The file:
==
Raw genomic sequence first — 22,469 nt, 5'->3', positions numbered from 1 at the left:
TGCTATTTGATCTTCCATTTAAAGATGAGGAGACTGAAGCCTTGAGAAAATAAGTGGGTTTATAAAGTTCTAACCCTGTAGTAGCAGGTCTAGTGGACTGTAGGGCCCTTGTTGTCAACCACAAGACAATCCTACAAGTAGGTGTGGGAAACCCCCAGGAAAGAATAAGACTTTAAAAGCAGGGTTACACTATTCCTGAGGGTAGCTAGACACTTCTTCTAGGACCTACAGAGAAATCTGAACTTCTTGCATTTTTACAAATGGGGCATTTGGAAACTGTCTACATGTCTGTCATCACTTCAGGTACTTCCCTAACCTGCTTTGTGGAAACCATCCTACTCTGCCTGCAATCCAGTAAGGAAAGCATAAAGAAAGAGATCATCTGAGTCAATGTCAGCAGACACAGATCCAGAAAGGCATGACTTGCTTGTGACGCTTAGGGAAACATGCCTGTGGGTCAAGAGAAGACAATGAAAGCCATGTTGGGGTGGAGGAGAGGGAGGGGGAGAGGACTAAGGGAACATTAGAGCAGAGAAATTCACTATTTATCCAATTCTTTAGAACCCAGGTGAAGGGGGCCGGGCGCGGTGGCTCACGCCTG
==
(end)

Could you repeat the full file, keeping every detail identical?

Raw genomic sequence first — 22,469 nt, 5'->3', positions numbered from 1 at the left:
TGCTATTTGATCTTCCATTTAAAGATGAGGAGACTGAAGCCTTGAGAAAATAAGTGGGTTTATAAAGTTCTAACCCTGTAGTAGCAGGTCTAGTGGACTGTAGGGCCCTTGTTGTCAACCACAAGACAATCCTACAAGTAGGTGTGGGAAACCCCCAGGAAAGAATAAGACTTTAAAAGCAGGGTTACACTATTCCTGAGGGTAGCTAGACACTTCTTCTAGGACCTACAGAGAAATCTGAACTTCTTGCATTTTTACAAATGGGGCATTTGGAAACTGTCTACATGTCTGTCATCACTTCAGGTACTTCCCTAACCTGCTTTGTGGAAACCATCCTACTCTGCCTGCAATCCAGTAAGGAAAGCATAAAGAAAGAGATCATCTGAGTCAATGTCAGCAGACACAGATCCAGAAAGGCATGACTTGCTTGTGACGCTTAGGGAAACATGCCTGTGGGTCAAGAGAAGACAATGAAAGCCATGTTGGGGTGGAGGAGAGGGAGGGGGAGAGGACTAAGGGAACATTAGAGCAGAGAAATTCACTATTTATCCAATTCTTTAGAACCCAGGTGAAGGGGGCCGGGCGCGGTGGCTCACGCCTG